Petitioner's motion will be treated as a successive petition and denied because petitioner has not obtained certification to file a successive motion from the Eighth Circuit. Petitioner again attempts to challenge the state court's Batson ruling and this Court's determination that the ruling did not entitle petitioner to habeas relief. The state court denied petitioner's Batson claim on the merits. Hill, 817 S.W.2d at 610. In denying habeas relief, this Court also considered and denied petitioner's claim on the merits. [32 at 11-14]. Petitioner's motion presents a claim and must be treated as a second or successive habeas petition.

         To avoid characterization as a successive petition, petitioner attempts to categorize his complaint as one attacking the defect in the integrity of the proceedings. He argues that the state court's prior ruling is really a procedural defect because it applied the wrong standard to evaluate his claim. Petitioner's argument is unavailing, for he is not asserting a defect in the integrity of the habeas proceedings. See Gonzalez, 545 U.S. at 535B36. A claim that the state court improperly evaluated his claim under the wrong standard is an attack on the merits of the state court decision, and as such it must be treated as a successive petition. Nor can petitioner allege that this Court refused to consider his claim based on a procedural ruling because it considered and denied each of petitioner's claims, including both of his Batson claims, on the merits. [32 at 11-16]. As petitioner has not obtained certification to file a successive motion from the Eighth Circuit, petitioner's successive petition will be denied.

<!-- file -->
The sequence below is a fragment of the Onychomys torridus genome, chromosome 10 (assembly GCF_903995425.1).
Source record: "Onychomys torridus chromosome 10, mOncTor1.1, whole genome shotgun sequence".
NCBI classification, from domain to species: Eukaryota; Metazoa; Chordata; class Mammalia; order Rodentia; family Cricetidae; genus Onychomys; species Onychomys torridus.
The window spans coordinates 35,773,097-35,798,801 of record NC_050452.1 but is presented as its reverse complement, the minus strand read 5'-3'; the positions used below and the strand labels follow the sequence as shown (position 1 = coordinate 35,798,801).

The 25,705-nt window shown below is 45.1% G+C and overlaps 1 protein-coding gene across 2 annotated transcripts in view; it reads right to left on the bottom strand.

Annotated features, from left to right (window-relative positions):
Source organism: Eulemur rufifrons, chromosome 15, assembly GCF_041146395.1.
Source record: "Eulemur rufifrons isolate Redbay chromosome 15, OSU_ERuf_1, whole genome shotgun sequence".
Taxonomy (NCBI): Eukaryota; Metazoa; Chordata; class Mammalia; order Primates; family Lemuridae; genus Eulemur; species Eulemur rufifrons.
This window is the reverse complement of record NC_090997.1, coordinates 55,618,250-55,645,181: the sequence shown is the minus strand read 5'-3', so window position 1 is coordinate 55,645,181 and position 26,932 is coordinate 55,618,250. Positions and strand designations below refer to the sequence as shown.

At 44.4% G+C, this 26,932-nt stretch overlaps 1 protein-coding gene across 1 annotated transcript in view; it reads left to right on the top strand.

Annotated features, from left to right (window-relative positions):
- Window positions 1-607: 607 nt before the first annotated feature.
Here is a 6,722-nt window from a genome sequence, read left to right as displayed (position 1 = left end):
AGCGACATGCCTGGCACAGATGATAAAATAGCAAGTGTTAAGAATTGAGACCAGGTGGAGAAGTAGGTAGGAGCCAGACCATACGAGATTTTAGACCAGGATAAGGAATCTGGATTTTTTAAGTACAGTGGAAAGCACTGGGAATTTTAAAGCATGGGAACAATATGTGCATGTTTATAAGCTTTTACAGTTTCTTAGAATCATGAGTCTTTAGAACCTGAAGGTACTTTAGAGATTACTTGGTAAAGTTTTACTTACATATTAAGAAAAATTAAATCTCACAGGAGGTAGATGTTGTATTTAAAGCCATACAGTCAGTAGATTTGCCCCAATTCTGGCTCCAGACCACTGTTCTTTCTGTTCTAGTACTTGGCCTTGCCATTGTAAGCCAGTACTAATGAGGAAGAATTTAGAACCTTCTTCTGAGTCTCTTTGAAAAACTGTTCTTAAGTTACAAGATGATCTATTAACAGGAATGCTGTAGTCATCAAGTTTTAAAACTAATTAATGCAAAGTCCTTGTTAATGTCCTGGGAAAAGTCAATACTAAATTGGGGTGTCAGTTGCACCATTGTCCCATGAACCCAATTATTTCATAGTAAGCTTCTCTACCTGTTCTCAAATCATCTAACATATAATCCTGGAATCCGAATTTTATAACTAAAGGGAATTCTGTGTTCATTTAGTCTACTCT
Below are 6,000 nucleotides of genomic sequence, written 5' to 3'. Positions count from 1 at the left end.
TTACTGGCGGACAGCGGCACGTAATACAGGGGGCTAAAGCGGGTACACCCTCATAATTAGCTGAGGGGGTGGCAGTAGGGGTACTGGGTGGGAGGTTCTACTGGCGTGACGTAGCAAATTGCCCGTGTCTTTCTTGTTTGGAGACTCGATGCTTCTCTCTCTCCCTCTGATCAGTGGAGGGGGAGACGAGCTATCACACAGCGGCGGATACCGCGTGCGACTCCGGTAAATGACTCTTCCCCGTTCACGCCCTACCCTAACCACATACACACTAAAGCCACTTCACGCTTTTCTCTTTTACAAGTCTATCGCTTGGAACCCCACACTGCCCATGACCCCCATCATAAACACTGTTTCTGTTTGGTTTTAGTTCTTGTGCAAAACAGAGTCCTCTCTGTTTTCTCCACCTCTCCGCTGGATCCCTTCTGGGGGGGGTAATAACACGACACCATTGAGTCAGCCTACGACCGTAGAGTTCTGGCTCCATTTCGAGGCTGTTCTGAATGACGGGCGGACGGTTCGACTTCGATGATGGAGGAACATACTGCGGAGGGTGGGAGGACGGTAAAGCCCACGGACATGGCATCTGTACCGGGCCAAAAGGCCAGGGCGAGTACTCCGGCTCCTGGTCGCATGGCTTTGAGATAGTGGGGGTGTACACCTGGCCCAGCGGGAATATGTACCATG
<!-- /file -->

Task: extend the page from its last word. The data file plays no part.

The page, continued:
Finally, I have also considered whether to issue a certificate of appealability. To grant a certificate of appealability, the Court must find a substantial showing of the denial of a federal constitutional right. See Tiedeman v. Benson, 122 F.3d 518, 522 (8th Cir. 1997). A substantial showing is a showing that issues are debatable among reasonable jurists, a court could resolve the issues differently, or the issues deserve further proceedings. Cox v. Norris, 133 F.3d 565, 569 (8th Cir. 1997) (citing Flieger v. Delo, 16 F.3d 878, 882-83 (8th Cir. 1994)). Because petitioner has not made such a showing, I will not issue a certificate of appealability.

         Accordingly, IT IS HEREBY ORDERED that petitioner's motion for relief from judgment under Federal Rule of Civil Procedure 60(b)(6) [45] is denied and dismissed as a second or successive habeas petition filed without the required precertification by the Eighth Circuit Court of Appeals pursuant to 28 U.S.C. § 2244(b)(3).

         IT IS FURTHER ORDERED that a certificate of appealability is denied as petitioner has not made a substantial showing of the ...